Ayn Rand claimed that her system of ethics “is the moral base needed by…Capitalism” (1961, 33, all citation emphases original). Her moral defense of a free society can be stated very briefly as follows. Human beings must live by reason. Other animals may be able to get by on instinct, but the human animal cannot. This point is made particularly clear by considering economic activity since the industrial revolution. The exponential growth in quality of life by essentially every indicator—from life expectancy to population to nutrition to health to education to comfort and leisure opportunities to you-name-it—since the industrial revolution has been made possible not only by the application of scientific and technological knowledge but by innovation and entrepreneurship. These are the achievements of a rational animal and only a rational animal. But the achievements of advanced economies are only the most dramatic demonstration. In every aspect of life, at any level of civilization, we can and must employ reason to determine our interests, goals, and actions, if we want to be successful in the game of life.
Now, reason is a faculty of individuals. Continue reading
Apropos of Hayek’s claim that the mores needed to sustain the extended order (namely, several property and personal responsibility) evolved by a process of cultural group selection, I want to add a note about the origin of the prosocial attitudes (or values, behaviors, etc) needed to support the operation of the free market. To return to part 6 (on Hayek), click here. To advance to the next chunk of the main argument, click here. The complete essay is posted here.
Bowles and Gintis, in A Cooperative Species: Human Reciprocity and Its Evolution (2011), provide a helpful chart of the different theories of how prosocial behavior might have evolved (page 53). The main division is between some form of genetic evolution and cultural evolution. Genetic evolutionary theories basically depend either on some sort of kin selection mechanism (organisms are benevolent toward family members because they share their genes) or on group selection (prosocial traits like honesty spread because groups of honest individuals out-compete groups of dishonest individuals). Cultural evolutionary theories generally depend on some sort of mechanism of reciprocity, either direct (tit-for-tat) or indirect (benefits of having a good reputation).
None of these provides a good explanation of how the sort of virtuous behavior that brings the free market into existence could have evolved, especially in large scale societies. Continue reading
Robert Frank (1988) could hardly be accused of attempting to provide a moral vision for a free society, but he makes a case for one way of resolving the moral contradiction of the free society. He attempts to show how a seemingly selfless adherence to the moral principles that support the efficient operation of the free market might ultimately be justified in egoistic terms after all. The basic strategy is to reap the long term benefits of playing by free market rules by foregoing the short term gains that can be made by breaking them. Of course, this depends on finding other agents who also obey the free market rules—and enabling them to find you. Otherwise, as Frank shows, the strategy will be undercut and ultimately defeated by rule breakers.
How this strategy works can be illustrated by the case of honesty. Honest behavior is economically selfless on those occasions when one could gain by dishonesty (for example, perhaps by not paying the bill of a supplier who is about to go bankrupt or the bill of a small contractor who can’t afford to sue). Now, suppose you committed yourself to a policy of strict honesty. If others knew this, they would have reason to prefer doing business with you over others, to give you easier credit, etc. For, they could be confident that you would not rip them off; i.e., impose costs on them through dishonesty. In North’s terms, doing business with you would lower their transactions costs. Thus, by foregoing the occasional rip off, you reap the rewards of doing more business on better terms. And notice, by the way, that even if other people adopt the same honesty strategy, thereby undercutting your “market edge,” your terms of doing business will still be better. Transactions costs are still lowered, even if everybody becomes completely honest (indeed, they are lowered even more).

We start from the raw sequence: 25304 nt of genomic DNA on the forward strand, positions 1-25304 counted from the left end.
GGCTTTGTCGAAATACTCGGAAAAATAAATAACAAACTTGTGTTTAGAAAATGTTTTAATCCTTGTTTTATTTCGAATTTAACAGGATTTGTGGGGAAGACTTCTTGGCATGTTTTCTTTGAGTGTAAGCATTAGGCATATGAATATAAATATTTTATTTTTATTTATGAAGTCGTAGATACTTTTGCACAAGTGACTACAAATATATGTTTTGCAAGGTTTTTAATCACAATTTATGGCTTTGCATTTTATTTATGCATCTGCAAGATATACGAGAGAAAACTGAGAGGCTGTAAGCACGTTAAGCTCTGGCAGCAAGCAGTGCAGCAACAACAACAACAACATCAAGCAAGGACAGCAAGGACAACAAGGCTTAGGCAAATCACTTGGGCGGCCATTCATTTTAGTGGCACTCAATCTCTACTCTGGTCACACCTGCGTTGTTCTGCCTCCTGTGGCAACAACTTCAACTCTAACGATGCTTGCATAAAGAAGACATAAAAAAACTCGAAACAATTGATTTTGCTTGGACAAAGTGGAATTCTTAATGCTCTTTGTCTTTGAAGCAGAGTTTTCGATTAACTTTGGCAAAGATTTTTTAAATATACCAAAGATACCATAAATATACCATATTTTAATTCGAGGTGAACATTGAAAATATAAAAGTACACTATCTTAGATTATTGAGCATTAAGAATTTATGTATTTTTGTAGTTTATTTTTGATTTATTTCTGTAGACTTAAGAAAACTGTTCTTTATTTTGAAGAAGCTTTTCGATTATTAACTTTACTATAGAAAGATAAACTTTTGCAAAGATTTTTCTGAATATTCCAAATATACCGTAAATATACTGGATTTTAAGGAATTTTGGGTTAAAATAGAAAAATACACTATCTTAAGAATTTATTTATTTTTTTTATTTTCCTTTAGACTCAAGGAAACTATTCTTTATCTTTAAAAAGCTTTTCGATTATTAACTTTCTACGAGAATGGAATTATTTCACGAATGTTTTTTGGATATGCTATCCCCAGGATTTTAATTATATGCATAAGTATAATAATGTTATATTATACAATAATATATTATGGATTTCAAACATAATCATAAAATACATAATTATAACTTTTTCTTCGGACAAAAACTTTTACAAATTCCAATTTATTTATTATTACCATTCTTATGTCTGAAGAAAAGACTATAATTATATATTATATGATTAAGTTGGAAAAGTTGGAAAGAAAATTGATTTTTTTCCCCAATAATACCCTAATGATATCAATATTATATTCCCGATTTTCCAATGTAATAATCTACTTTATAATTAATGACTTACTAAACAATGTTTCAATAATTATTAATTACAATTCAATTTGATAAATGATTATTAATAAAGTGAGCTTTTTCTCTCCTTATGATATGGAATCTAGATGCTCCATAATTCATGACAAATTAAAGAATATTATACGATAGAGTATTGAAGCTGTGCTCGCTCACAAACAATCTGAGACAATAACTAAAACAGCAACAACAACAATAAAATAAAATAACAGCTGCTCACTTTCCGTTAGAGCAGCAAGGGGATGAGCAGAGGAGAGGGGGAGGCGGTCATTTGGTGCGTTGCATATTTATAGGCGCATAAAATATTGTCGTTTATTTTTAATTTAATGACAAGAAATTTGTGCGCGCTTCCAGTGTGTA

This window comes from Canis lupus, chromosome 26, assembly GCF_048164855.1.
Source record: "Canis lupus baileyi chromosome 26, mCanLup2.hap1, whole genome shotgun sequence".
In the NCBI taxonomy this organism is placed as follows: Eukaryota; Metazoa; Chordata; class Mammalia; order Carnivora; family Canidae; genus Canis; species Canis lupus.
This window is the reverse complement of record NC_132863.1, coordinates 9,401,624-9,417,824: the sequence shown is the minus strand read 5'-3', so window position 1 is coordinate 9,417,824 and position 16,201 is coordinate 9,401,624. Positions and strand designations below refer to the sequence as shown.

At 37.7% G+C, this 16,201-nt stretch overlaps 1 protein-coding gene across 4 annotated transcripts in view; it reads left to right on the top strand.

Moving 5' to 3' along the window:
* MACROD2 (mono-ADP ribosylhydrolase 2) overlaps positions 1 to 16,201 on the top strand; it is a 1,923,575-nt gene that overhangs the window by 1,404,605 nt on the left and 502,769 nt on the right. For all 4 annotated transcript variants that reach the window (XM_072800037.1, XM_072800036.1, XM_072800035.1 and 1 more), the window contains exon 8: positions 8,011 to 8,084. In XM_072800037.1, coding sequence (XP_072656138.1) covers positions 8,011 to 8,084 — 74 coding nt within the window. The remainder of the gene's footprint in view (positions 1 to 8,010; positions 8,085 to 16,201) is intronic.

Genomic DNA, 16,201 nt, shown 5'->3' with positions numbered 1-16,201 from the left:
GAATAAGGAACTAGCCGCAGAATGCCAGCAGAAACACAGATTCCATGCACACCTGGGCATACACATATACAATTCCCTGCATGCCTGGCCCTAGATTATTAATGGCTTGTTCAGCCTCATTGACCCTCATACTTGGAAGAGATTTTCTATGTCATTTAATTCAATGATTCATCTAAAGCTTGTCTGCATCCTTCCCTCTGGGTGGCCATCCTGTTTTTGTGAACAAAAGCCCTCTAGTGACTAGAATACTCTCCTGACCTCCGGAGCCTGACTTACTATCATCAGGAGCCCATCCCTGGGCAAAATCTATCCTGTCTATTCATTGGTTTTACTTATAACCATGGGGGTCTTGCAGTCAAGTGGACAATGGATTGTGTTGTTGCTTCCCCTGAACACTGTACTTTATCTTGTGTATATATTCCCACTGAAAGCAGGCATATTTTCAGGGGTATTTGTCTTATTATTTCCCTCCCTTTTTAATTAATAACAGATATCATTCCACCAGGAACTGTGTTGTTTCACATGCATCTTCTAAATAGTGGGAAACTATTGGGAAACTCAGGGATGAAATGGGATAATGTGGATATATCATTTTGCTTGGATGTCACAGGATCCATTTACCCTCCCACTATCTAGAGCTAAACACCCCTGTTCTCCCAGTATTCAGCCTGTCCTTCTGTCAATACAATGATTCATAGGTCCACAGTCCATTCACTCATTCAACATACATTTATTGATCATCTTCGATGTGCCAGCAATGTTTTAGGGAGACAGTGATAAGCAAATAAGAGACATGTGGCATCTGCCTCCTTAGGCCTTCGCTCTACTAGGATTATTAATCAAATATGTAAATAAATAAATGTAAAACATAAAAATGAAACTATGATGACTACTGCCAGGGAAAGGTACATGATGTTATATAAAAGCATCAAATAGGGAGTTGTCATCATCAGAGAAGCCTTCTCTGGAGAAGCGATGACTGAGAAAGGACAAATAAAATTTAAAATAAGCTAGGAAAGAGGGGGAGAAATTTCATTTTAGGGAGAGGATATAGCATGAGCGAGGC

Of course, this works only if people know you are completely honest. Continue reading
Here is the sixth chunk of the argument. To return to the fifth chunk, click here. To advance to the seventh chunk, click here. The complete essay is posted here. An Addendum to the present chunk, on cultural group selection theory, is posted here.
Nozick’s is a split view. There is the morality of the side constraints, and there is the egoistic morality of the market, and they have essentially nothing to do with each other. From the perspective of either, there is no intrinsic reason to care about the other. A similar critique ultimately applies to Hayek’s otherwise very interesting take on a moral vision for a free society in The Fatal Conceit (1988).
Hayek believes human behavior is structured in three tiers. The lowest tier is instinctual and includes genetically supported behavioral patterns and impulses that evolved over the thousands of years of our hunter-gatherer prehistory. The second tier is that of culture. Cultural customs, traditions, mores, and practices are transmitted through social learning. They evolved through a blind, quasi-Darwinian process of relatively random variation and selection through the success or failure of those who adopt them. They are not the product of reason. Reason itself, which is the third tier, is a late product of this process of cultural evolution. It enables us to consciously and critically evaluate evidence, hypotheses, and proposals. It is the only self-aware capacity of the three, but it is a very weak instrument. It is almost entirely incapable of grasping the reasons or justification or purposes of our actions or of predicting their effects. Hayek believes reason across the board is highly overrated. It serves mostly as a source of post hoc rationalizations of our behavior. One should not trust reason, whether theoretical or practical, very far at all. (The hostility to reason betrayed in this book is stunning. But further discussion of this point is a topic for another time.)
The different tiers are the source of different and sometimes conflicting behavioral imperatives, particularly “moral” imperatives. Continue reading